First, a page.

schematic of the river thames and its relation to the city
Figure 2: Masterplan River Rooms (Source: author)

Selected interventions at five designated sites each target individual human senses. The overarching concept draws inspiration from ripples, the result of stone-water interaction, forming an interconnected conceptual system on an urban scale. Ripples signify a strong connection between form, fluidity, the inhabitants of London and the river. Customized to fit local contexts and specific programs, the resulting River Rooms symbolize a city-water relationship that unifies the interventions across different sizes and shapes. A detailed approach was reserved for the 'SEE' River Room. Here, the general design concept was explored in more detail and in a specific spatial context, that of the Tate Modern museum.

park as interface between thames and the tate museum
Figure 3: 'SEE' River Room design intervention (Source: author)

The Tate Modern design intervention - SEE - safeguards the riparian zone while its shape mediates between the river and urban buildings. It incorporates dual entrances, functioning as both public riparian laboratories and an underwater observatory. The building's circulating pathways are curated to guide visitors closer to the Thames, with an underwater observatory, dynamic rooftop loop and riparian middle offering insights into the river's behavior during tidal shifts. It creates the ground for developing new relationships, inspired by the previously highlighted theoretical framework. Notably, the project emphasizes the importance of non-human elements, aiming to regenerate the Thames ecosystem through a symbiotic design approach that integrates considerations of shape, climate, materials and structural strategies.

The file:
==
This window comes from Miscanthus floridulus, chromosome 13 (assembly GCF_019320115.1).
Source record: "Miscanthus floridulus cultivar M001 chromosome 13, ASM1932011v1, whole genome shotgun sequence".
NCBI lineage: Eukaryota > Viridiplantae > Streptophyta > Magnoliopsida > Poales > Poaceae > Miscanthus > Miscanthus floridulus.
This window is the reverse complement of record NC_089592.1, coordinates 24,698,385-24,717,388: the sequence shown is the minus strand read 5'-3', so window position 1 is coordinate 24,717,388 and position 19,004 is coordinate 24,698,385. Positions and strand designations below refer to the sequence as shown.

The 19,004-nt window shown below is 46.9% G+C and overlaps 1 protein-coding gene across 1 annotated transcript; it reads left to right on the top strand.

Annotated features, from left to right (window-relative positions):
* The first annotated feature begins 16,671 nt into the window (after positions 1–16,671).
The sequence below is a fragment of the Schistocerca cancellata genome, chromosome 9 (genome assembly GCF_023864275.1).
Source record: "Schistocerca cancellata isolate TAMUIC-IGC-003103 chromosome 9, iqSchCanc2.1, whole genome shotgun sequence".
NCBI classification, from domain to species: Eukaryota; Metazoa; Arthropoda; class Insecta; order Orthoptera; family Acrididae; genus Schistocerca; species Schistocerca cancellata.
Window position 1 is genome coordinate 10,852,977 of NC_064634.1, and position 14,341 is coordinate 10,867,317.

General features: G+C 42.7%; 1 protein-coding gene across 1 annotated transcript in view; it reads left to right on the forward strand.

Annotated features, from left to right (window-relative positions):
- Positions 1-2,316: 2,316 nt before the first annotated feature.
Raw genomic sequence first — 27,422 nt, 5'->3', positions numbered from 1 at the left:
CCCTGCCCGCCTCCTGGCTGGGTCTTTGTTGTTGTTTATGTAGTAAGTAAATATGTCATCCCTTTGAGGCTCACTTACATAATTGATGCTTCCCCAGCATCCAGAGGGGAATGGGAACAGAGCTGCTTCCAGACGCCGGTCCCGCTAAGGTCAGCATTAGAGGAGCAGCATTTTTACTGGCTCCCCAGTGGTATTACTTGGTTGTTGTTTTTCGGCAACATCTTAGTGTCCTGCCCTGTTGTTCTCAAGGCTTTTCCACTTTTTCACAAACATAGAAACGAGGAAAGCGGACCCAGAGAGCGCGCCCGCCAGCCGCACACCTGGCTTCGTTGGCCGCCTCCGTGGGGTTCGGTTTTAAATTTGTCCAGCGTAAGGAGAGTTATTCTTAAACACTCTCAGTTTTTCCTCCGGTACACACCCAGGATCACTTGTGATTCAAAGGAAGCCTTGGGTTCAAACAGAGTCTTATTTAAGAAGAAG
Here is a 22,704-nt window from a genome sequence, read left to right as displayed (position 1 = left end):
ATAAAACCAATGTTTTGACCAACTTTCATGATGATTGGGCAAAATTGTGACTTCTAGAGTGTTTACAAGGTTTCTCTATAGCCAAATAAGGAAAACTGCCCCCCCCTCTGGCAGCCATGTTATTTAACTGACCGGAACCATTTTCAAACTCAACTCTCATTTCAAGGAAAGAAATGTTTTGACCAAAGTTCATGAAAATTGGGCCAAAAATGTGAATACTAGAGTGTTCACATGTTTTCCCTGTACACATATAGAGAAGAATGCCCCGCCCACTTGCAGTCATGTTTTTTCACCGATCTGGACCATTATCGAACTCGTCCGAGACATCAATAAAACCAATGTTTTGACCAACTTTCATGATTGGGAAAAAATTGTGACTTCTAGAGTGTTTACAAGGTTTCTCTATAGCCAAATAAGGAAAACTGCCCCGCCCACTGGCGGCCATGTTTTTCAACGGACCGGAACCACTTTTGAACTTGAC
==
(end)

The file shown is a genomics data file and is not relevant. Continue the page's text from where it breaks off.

cross section of the museum park half submerged in the thames
Figure 4: ​​​'SEE' River Room design intervention - longitudinal section (Source: author)
inside of the park structure looking into the thames
Figure 5:  'SEE' River Room design intervention - underwater observatory (Source: author)

This blog post is a synthesis of the 2023 Master thesis of TU Delft Architecture student Koen Stam, who was mentored by Agnes van der Meij and Johan van Lierop. This text was reviewed and edited by Vincent Baptist, in the context of discussions in the LDE PortCityFutures research community, reflecting evolving thoughts on the socio-economic, spatial and cultural questions surrounding port city relationships.

Casagrande, M. 2020. “From Urban Acupuncture to the Third Generation City.” In R. Roggema (ed.), Nature Driven Urbanism, 131-153. Springer.

Latour, B. 2005. Reassembling the Social: An Introduction to Actor-Network-Theory. Oxford University Press.

Postel, S., & Richter, B. 2003. Rivers for Life: Managing Water for People and Nature. Island Press.

Shannon, K. 2008. Water Urbanisms. SUN.

ZSL. 2021. The State of the Thames 2021: Environmental Trends of the Tidal Thames. ZSL.